The Consumer Financial Protection Bureau (CFPB) wants the public to weigh in on the prototype that, if approved, would be optional for issuers. Instead of an average 5,000 words in disclosures, this form averages 1,000 and the information is broken down into costs, changes and additional information. Fees and interest rates are displayed prominently, upfront and in bigger type. A separate set of definitions would be available online or in print form.
The announcement of the agreement follows the CFPBâ€™s release of its interim report outlining its progress after three months in action. One of the conclusions drawn from that report was that consumers are confused by credit card terms and contracts, Raj Date, special adviser to the Treasury Secretary for the CFPB, said in a statement. More than 5,000 credit card complaints were filed with the CFPB following its launch in July and the agency reported resolving more than 3,100 of those complaints. Consumers disputed responses in 400 cases, or about 13 percent of the time.
In his report, Date says only half the calls the consumer response team handled turned into actual complaints. The other half were general feedback calls or inquiries that were answered over the phone or directed to the appropriate resource. Date has been managing the bureau while the Senate debates confirmation of Richard Cordray, President Obamaâ€™s nominee for director. That vote could come as early as Thursday. Dec. 8.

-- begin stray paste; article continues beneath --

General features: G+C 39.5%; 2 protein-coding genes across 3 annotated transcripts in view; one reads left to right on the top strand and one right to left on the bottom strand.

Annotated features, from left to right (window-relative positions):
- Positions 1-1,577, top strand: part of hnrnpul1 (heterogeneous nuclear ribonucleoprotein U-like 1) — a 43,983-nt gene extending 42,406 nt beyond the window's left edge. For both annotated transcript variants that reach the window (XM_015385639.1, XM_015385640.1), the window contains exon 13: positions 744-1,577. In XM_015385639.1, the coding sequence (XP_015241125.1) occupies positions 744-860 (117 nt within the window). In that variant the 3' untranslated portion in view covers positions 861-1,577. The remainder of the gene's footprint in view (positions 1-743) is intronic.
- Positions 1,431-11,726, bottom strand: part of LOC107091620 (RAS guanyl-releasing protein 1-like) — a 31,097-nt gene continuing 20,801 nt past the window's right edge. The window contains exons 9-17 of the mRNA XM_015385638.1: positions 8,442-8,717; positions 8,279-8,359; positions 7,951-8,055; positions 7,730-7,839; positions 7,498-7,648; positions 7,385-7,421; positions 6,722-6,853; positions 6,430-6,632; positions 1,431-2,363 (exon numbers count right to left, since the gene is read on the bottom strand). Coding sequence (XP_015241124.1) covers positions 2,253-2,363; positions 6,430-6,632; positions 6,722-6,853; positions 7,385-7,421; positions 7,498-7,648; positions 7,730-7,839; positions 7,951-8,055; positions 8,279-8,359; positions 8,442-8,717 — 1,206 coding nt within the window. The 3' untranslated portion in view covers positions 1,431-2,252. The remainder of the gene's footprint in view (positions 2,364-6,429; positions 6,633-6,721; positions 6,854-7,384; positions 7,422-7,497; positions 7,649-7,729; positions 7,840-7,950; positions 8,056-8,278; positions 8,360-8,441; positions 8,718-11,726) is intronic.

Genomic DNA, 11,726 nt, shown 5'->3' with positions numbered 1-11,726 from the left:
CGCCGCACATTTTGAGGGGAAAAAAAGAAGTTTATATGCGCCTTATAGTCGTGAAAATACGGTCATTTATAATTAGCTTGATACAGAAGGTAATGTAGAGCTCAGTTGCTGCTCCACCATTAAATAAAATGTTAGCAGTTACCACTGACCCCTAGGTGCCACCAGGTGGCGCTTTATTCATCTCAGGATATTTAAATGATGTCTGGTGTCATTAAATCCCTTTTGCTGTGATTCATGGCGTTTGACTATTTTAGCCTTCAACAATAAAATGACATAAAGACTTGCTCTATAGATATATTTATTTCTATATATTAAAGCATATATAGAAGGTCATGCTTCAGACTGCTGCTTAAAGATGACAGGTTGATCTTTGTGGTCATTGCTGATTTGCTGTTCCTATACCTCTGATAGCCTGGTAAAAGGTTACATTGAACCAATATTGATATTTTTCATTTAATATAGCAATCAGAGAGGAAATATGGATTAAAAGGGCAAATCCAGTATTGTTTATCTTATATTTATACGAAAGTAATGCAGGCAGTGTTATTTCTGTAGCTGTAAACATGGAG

Bankers say complaints small fraction of total
Nessa Feddis, vice president and senior counsel for the American Bankers Association, says the complaints represent a very small number of credit card holders nationwide and complaints in general have dwindled since the implementation of the Credit CARD Act of 2009. â€œThere are no big surprises here, she says. â€œThe number of complaints has dropped off dramatically since 2009. The point is there are 383 million credit card accounts in the U.S. and less than one-tenth of 1 percent have submitted a complaint. You have to look at the numbers relatively speaking.â€
Date also mentioned two other general observations in addition to the apparent confusion over terms â€” that complaints have led to discovery of fraudulent charges which has helped pinpoint recurring scams and that often the issuer and consumer have conflicting factual accounts. In many such cases, however, issuers have been willing to resolve the complaint, Date says. Feddis says the numbers, at least the ones in the interim report, donâ€™t indicate that consumers are not understanding the terms. â€œThey didnâ€™t explain how they drew that conclusion. They may have other information, they just didnâ€™t say what it was.â€